4. "Show time lines" which gives you a plot showing how the samples overlap each other over time. Any zero values within a sample is marked with an "x" in the time line.

Collection reports can be saved in a file. You can copy (Ctrl-C) selected contents of a report and paste (Ctrl-V) it into a document.

Time line plots can be sent to the printer and then cut and taped together in a long strip.

Note: The "Create mean value sample" button operates only on checked members of a collection. This way it is easy to exclude a member from the reference curve of a collection to e.g. compare that member visually to the rest of the collection. To do this, uncheck that member. Click on the "Create mean value sample"-button. Double-click on the unchecked member to open it and click for a correlation analysis in its window.


Reviewing reference curves


With the automatic mechanism for adding best members to a collection in CDendro, you can quite soon rebuild an independent reference curve from its components.

An independent or freestanding curve is a curve
1. where the cutting year of the youngest sample is known and
2. where all samples date each other by matching each other well and by
3. overlapping each other in a reasonable way.
Though such a curve is freestanding, it should be crossdated towards curves from other places to check that there are no missing or extra years.

Other (published) curves which are not independent are those with e.g. a block of zero-values somewhere in the middle. Or with a younger part overlapping the older part with 30 years and a correlation coefficient of 0.14. An example of a zero block curve is the ITRDB file swed023w.rwl from Jämtland in Sweden. It covers the time 1827 - 1107 but has 25 years without values around 1327. The older part of this curve is no doubt dated towards a reference curve from a nearby place. Also the younger part of the curve must have been dated that way.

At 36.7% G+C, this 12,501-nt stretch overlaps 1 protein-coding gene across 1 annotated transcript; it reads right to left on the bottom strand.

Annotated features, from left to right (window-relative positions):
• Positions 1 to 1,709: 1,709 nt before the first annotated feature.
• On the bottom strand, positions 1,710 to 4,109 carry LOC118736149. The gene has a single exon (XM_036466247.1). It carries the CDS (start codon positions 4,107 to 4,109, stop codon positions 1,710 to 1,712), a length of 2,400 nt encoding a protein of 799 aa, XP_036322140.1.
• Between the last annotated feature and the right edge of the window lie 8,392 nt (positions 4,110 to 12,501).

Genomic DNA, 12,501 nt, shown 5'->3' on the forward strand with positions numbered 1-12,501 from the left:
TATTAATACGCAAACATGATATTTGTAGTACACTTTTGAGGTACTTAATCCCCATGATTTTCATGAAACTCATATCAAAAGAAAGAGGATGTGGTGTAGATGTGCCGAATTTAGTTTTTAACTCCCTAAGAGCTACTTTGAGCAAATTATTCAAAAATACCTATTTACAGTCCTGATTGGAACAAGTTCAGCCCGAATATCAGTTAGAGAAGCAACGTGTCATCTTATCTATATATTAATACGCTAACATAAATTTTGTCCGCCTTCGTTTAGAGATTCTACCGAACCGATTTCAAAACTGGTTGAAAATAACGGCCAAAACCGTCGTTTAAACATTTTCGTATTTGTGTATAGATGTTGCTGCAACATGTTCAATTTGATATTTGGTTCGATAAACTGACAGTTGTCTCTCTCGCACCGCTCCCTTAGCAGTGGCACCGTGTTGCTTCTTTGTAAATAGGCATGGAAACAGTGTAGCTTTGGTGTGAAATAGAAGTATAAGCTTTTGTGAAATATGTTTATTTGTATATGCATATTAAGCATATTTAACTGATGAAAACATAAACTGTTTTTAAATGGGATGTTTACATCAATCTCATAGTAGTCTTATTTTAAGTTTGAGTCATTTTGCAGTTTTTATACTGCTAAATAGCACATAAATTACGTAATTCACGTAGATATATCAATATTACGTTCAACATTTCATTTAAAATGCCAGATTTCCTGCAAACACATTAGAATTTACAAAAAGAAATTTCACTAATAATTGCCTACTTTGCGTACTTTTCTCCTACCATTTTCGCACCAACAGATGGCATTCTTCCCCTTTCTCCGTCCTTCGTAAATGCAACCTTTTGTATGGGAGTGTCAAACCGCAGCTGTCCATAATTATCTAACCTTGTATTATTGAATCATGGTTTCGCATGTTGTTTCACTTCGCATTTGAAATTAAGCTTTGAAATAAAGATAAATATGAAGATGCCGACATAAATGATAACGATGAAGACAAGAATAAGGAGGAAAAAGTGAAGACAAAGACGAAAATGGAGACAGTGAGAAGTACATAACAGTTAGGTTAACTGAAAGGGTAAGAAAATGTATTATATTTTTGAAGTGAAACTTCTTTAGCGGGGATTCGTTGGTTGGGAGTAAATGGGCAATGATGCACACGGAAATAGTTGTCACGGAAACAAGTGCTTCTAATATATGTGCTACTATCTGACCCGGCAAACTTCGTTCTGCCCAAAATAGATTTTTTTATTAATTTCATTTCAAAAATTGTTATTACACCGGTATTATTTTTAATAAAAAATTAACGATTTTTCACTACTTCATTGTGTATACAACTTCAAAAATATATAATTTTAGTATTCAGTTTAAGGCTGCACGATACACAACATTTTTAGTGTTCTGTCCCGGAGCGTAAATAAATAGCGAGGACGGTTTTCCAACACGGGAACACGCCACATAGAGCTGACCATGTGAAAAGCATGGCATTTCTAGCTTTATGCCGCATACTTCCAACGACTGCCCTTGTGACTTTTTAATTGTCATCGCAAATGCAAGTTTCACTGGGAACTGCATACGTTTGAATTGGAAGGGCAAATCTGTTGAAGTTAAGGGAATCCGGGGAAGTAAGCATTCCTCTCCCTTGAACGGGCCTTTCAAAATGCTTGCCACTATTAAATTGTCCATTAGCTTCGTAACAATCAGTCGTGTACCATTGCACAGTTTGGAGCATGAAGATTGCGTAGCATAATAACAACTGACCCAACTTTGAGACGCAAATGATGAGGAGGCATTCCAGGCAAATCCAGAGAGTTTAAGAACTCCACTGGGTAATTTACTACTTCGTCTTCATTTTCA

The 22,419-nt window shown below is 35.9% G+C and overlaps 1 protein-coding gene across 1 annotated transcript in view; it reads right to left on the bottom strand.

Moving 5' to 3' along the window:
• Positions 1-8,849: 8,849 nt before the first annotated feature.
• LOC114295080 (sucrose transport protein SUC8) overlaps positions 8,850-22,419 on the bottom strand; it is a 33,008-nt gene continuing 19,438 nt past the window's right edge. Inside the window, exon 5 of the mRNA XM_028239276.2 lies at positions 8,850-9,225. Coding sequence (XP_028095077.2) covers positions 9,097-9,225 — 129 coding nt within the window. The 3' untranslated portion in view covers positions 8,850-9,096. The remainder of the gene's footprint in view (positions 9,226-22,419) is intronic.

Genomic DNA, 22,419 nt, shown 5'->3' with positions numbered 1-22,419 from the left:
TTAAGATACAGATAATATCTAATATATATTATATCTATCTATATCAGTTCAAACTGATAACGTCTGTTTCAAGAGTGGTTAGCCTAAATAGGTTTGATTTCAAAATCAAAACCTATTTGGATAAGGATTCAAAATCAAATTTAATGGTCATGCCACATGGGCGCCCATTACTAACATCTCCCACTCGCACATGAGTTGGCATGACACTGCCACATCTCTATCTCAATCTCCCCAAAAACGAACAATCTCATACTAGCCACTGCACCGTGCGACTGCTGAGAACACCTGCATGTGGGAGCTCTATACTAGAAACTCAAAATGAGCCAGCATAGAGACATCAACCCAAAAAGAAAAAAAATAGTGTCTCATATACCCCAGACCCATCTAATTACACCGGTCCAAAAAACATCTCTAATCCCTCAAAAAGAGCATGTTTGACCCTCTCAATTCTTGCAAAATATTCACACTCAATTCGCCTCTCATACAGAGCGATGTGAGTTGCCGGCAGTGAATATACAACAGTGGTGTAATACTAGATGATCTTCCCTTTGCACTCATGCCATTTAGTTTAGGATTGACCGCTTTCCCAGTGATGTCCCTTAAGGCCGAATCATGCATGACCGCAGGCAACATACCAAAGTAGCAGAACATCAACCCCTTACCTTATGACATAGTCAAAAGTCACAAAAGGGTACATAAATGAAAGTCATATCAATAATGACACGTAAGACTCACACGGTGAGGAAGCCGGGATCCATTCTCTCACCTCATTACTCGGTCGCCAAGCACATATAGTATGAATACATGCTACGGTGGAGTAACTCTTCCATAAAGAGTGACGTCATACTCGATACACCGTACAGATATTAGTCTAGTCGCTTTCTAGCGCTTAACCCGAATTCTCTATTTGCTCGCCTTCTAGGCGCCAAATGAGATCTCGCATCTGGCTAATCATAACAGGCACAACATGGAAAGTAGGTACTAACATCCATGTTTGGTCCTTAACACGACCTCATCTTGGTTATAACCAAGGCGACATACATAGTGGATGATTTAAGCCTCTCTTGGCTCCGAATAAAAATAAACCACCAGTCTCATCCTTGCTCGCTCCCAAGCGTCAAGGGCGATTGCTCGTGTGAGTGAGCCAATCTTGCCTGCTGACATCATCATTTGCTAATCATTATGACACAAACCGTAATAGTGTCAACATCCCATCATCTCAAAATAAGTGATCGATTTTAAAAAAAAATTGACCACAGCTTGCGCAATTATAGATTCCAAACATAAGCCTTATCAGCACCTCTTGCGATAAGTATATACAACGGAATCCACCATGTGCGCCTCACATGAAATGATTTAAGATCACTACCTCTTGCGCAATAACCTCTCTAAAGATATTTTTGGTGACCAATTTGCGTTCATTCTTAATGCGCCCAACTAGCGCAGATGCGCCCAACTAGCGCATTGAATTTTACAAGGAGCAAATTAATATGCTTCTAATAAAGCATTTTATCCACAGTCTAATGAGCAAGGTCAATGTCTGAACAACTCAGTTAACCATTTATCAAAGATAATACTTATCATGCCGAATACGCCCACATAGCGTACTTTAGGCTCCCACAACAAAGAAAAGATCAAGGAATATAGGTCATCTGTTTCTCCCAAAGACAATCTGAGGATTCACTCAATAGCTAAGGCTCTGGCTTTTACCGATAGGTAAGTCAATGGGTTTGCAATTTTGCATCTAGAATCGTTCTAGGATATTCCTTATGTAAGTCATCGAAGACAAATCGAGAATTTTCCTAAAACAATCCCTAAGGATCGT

This creates a methodological problem: If many curves depend on the dating of other curves which depend on the dating of yet another curves we may run into trouble if an error is introduced somewhere on the way. This is especially true the longer back in time we are dating.

Therefore, it is essential to document how a curve is created and dated and on what material it is based and how samples are related to each other. This is especially important when some samples are short or has not so good correlation to other samples in the curve.


Building a reference curve by seeding with a known curve

If you already have a long reference curve from a nearby place, you can use that curve as a basis for a new curve.

Start with a cross correlation analysis of your sample data and start building a curve with the "Add best members to target collection" button. When you have a number of overlapping samples in your new collection, check its correlation towards that curve from the nearby place. If there is a strong correlation between the two curves, you can use that nearby curve as a "seed" or starting point when building on.

Save your nearby reference curve as a normalized data file (.d12) or a .wid file and add that file to your new collection. Then build on. When you are ready, you can easily remove the "nearby curve" either by unchecking that member or by deleting it. Using a seeded curve makes you work much faster than otherwise. Though if  you have any errors in that nearby curve, they will surely be transmitted to your new curve - so be careful!

One more word of caution: Climate may change over years and there may be cases where two places have the same climate during one period, but not during another. Especially when going far back in time, be very careful and validate (and document) what you are doing. Guessing is not a tool to use!

Note: When trying to rebuild an already existing curve, it may be suitable to have the "Tell bad dating" checkbox checked. On the other hand, when you are building from your new own samples which surely are not already dated (or if dated, you know their dating is wrong) , the box should be unchecked to avoid unnecessary warnings.